There are three important issues when it comes to Brand Positioning: Define and communicate the competitive Frame of Reference; define Points of Parity (POPs) and point out Points of Difference (PODs).
The term frame of reference concerns with category membership of a product or which product category a brand competes with. When a brand compete in a specific market segment, it is supposed to chose a frame of reference and accordingly corresponding POPs and PODs.
When a brand practices a frame of reference to differentiate itself from competing brands, there should have POPs. Basic features and benefits are what is meant by POPs. For example, in the early 1980s, American luxury cars were perceived by many to be nice-looking. When entering this marker, BMW was able to capitalize on their Germany heritage in auto design sector to introduce a very well-designed luxury car that comes up with fundamental consumers expectation in the luxury auto market.
A brand must essentially have fundamental features and benefits of product category that it belongs to. They do not help to make brand stand-out, but a brand that falls short on point of parity will struggle to be accepted by consumers. Consumer cannot consider a bank a “real” bank unless this bank offers basic service like savings, deposit or loan along with other discretionary services.
Dominoes has a strong point of difference but have missed a key point of parity. Domino’s pizza differentiates themselves from other by their 30-minute delivery guarantee. The point is that while they manage to keep on delivery superiority, their sales has not gained significant volume due to the failure in fundamental function: Domino’s pizza does not have a good taste & flavor is not as liked as other. Fortunately, Domino’s was aware of this point of parity and a necessary improvement has been made.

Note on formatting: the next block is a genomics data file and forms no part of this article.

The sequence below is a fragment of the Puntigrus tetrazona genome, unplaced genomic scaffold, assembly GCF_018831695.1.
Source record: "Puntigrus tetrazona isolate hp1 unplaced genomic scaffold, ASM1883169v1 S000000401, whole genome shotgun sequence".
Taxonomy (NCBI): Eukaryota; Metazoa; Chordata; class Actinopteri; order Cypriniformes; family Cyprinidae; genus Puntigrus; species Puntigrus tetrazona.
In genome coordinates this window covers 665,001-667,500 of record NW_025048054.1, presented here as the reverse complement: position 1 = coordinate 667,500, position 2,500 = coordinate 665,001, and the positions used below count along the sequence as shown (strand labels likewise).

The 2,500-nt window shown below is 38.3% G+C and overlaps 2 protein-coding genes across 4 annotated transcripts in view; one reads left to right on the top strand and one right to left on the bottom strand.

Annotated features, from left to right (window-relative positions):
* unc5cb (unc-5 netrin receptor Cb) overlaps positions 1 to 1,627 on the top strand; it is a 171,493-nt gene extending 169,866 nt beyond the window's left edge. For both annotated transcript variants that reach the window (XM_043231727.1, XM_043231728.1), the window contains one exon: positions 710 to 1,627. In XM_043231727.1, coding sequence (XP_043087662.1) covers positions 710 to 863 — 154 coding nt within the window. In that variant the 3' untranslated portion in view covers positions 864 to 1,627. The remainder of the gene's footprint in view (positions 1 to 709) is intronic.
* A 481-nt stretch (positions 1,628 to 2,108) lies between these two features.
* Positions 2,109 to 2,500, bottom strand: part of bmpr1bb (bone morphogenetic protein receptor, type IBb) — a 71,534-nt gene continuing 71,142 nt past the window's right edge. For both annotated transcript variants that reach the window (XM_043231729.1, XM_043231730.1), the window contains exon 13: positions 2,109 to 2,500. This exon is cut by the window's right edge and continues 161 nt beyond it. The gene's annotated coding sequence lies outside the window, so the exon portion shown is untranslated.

Subway has a strong point of difference and they have a key point of parity. In 2011, Subway officially surpassed Mc Donald in terms of number of store (33,749 vs 32,737). This remarkable achievement is attributed to Subway’s prudent competitive strategy. In stead of competing directly with the giant in providing hamberger, Subway originated “fresh” submarine sandwich that is normally made in front of customers. Do you think this point of different made Subway successful? that is true but not enough. The conventional frame of reference in fast-food business is good taste (giant McDonald is strong at this core value). While Subway offers a fresher sandwich, McDonald has greater taste, and their stronger POP gives them an advantage. Subway competes on healthfulness but its taste is good-enough to be accepted as a fast-food brand, so it is a strong competitor.
A feature may be a point of parity or a point of difference depending on its audience. For example, an inevitable function of a cheep “Made in China” cell phone is calling easiness. In this case, this essential feature is a point of parity for any cheep cell phone brand (can you imagine a low-income buyer buy an cheep mobile phone that cannot serve well in calling?). By contrast, a fundamental characteristic of a smart phone brand is internet connection ability. Similarly, can a business person (or a trendy teenager) accept a smart phone that has very good graphic function (a point of difference) but very week in internet connection?
A brand needs both points of parity and points of difference to be successful. In today’s fierce market, brand differentiation is the first and foremost to win consumer heart. However, points of difference alone are not enough to be succeed in the marketplace. A brand need to come up with basic features in common with competitors. That is called points of parity.